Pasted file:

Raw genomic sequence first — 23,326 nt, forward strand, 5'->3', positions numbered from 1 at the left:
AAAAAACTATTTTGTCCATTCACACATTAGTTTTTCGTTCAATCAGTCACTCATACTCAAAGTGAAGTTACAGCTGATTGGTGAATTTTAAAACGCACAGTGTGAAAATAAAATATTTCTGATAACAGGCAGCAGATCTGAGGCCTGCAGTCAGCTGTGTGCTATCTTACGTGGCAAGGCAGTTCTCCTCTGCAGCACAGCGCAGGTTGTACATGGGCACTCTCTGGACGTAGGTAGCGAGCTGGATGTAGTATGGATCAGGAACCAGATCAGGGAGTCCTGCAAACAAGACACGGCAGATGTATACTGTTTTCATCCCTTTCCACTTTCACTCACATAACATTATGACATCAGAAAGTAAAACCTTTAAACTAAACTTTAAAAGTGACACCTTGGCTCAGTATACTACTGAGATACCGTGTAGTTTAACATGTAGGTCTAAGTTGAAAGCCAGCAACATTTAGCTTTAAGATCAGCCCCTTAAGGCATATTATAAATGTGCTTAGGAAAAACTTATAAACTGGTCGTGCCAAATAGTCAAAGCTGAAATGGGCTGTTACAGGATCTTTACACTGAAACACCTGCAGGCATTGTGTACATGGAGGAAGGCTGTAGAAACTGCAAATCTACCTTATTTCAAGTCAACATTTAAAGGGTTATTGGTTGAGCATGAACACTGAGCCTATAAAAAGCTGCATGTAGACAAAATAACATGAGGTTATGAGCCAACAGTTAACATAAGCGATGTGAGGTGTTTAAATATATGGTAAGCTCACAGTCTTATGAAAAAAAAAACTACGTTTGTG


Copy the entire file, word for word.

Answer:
Raw genomic sequence first — 23,326 nt, forward strand, 5'->3', positions numbered from 1 at the left:
AAAAAACTATTTTGTCCATTCACACATTAGTTTTTCGTTCAATCAGTCACTCATACTCAAAGTGAAGTTACAGCTGATTGGTGAATTTTAAAACGCACAGTGTGAAAATAAAATATTTCTGATAACAGGCAGCAGATCTGAGGCCTGCAGTCAGCTGTGTGCTATCTTACGTGGCAAGGCAGTTCTCCTCTGCAGCACAGCGCAGGTTGTACATGGGCACTCTCTGGACGTAGGTAGCGAGCTGGATGTAGTATGGATCAGGAACCAGATCAGGGAGTCCTGCAAACAAGACACGGCAGATGTATACTGTTTTCATCCCTTTCCACTTTCACTCACATAACATTATGACATCAGAAAGTAAAACCTTTAAACTAAACTTTAAAAGTGACACCTTGGCTCAGTATACTACTGAGATACCGTGTAGTTTAACATGTAGGTCTAAGTTGAAAGCCAGCAACATTTAGCTTTAAGATCAGCCCCTTAAGGCATATTATAAATGTGCTTAGGAAAAACTTATAAACTGGTCGTGCCAAATAGTCAAAGCTGAAATGGGCTGTTACAGGATCTTTACACTGAAACACCTGCAGGCATTGTGTACATGGAGGAAGGCTGTAGAAACTGCAAATCTACCTTATTTCAAGTCAACATTTAAAGGGTTATTGGTTGAGCATGAACACTGAGCCTATAAAAAGCTGCATGTAGACAAAATAACATGAGGTTATGAGCCAACAGTTAACATAAGCGATGTGAGGTGTTTAAATATATGGTAAGCTCACAGTCTTATGAAAAAAAAAACTACGTTTGTG